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Apr 15, 2014

DesignMedix Awarded $3M to Develop New Malaria Drug

  • Biotech startup DesignMedix has received an almost $3 million NIH grant toward the development of a drug, which the firm claims is an inexpensive cure for drug-resistant malaria that is as safe as the antimalarial treatment chloroquine.

    DesignMedix, a firm founded in 2008, says its technological approach can create a new drug that overcomes malarial drug resistance by inhibiting the drug's transport out of malaria cells. Portland State University professor and DesignMedix' cofounder David Peyton, Ph.D., invented this technology, and the firm will be sharing the $3 million grant with his chemistry lab.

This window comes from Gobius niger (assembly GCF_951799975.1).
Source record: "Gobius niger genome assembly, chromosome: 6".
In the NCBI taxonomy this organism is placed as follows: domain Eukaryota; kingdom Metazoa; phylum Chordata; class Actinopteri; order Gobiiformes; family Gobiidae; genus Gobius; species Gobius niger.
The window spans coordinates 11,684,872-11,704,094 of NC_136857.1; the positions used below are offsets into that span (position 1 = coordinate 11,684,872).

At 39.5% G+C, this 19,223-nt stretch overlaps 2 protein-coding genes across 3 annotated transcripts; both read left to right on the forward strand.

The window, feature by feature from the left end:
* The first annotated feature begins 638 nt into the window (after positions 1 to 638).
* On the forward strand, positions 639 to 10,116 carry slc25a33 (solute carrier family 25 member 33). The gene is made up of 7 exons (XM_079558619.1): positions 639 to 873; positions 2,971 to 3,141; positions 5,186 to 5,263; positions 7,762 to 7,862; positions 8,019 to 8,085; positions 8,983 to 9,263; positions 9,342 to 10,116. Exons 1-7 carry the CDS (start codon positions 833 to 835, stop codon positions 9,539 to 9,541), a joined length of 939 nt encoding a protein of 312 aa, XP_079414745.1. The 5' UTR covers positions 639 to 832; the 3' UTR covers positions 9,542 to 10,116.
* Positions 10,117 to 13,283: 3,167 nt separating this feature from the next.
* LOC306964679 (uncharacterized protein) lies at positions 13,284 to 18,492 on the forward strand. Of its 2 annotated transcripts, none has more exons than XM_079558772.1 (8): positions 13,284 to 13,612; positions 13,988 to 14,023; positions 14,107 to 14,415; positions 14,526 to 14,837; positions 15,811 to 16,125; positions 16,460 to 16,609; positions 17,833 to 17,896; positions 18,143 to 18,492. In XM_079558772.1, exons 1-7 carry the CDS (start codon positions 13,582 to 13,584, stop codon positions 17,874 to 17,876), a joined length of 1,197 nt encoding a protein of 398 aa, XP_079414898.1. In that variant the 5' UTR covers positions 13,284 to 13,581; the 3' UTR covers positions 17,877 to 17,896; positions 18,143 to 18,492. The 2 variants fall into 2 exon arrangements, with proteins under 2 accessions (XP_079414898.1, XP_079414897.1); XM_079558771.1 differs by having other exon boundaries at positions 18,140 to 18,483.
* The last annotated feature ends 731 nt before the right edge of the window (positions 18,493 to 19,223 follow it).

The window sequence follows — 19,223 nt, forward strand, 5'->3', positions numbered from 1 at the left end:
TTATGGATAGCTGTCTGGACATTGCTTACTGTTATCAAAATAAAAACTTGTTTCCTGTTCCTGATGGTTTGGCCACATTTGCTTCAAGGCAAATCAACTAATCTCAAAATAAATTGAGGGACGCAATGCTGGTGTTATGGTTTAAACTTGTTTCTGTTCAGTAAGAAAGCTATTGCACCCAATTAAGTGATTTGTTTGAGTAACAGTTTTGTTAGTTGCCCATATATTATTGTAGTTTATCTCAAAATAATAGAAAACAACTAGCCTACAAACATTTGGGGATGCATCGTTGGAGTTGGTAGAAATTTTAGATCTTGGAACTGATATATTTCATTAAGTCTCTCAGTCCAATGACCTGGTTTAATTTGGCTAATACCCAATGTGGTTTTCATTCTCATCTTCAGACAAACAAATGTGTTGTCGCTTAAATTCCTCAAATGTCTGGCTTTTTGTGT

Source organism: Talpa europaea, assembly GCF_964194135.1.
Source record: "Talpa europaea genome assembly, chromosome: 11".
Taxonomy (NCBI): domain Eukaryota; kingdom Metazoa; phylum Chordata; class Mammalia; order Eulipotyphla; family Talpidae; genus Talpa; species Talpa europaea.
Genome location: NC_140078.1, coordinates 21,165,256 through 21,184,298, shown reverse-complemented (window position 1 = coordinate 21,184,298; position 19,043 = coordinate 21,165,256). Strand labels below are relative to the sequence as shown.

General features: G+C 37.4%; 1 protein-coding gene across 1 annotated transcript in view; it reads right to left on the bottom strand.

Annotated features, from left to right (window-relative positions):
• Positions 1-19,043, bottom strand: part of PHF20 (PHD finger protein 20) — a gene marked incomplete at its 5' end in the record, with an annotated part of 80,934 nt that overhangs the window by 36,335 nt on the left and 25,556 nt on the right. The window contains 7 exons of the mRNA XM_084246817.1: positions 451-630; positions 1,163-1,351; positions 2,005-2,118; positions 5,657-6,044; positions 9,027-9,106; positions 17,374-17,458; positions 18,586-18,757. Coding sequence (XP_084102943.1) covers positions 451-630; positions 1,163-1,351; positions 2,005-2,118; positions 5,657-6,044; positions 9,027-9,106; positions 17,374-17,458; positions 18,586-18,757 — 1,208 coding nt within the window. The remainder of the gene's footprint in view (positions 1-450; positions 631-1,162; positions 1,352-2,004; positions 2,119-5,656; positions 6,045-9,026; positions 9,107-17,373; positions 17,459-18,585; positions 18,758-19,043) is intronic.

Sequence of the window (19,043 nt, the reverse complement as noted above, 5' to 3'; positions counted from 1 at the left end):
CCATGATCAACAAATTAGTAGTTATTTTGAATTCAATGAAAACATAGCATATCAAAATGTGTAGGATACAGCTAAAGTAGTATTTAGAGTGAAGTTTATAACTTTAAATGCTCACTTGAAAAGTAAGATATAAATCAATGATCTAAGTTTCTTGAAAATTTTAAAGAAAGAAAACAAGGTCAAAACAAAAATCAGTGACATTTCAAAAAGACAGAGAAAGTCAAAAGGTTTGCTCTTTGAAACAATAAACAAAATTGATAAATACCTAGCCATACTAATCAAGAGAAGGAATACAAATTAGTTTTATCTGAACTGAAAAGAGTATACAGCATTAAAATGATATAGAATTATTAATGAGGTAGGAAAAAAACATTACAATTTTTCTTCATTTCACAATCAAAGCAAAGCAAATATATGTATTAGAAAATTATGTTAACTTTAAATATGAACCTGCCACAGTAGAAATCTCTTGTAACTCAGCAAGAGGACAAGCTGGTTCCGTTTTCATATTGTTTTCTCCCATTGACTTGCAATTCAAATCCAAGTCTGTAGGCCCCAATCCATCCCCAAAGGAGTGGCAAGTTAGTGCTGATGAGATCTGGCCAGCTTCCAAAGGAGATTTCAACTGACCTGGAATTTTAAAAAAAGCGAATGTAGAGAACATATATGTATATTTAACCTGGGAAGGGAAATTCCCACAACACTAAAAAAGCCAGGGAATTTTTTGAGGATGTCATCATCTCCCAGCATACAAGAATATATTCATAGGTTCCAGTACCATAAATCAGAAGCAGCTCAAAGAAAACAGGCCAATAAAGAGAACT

DesignMedix has the exclusive rights to develop the technology and is partnering with the Eugene, OR-based company Oregon Consultants to produce material for preclinical and clinical studies.

    “Each year, over 600,000 children under the age of five die of malaria,” said DesignMedix' president and COO Sandra Shotwell, Ph.D., in a statement. “Our new drug will provide another weapon to target this deadly disease, which kills more young children than any other.” 

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Scientifically Studying Ecstasy

MDMA (commonly known as the empathogen “ecstasy”) is classified as a Schedule 1 drug, which is reserved for compounds with no accepted medical use and a high abuse potential. Two researchers from Stanford, however, call for a rigorous scientific exploration of MDMA's effects to identify precisely how the drug works, the data from which could be used to develop therapeutic compounds.

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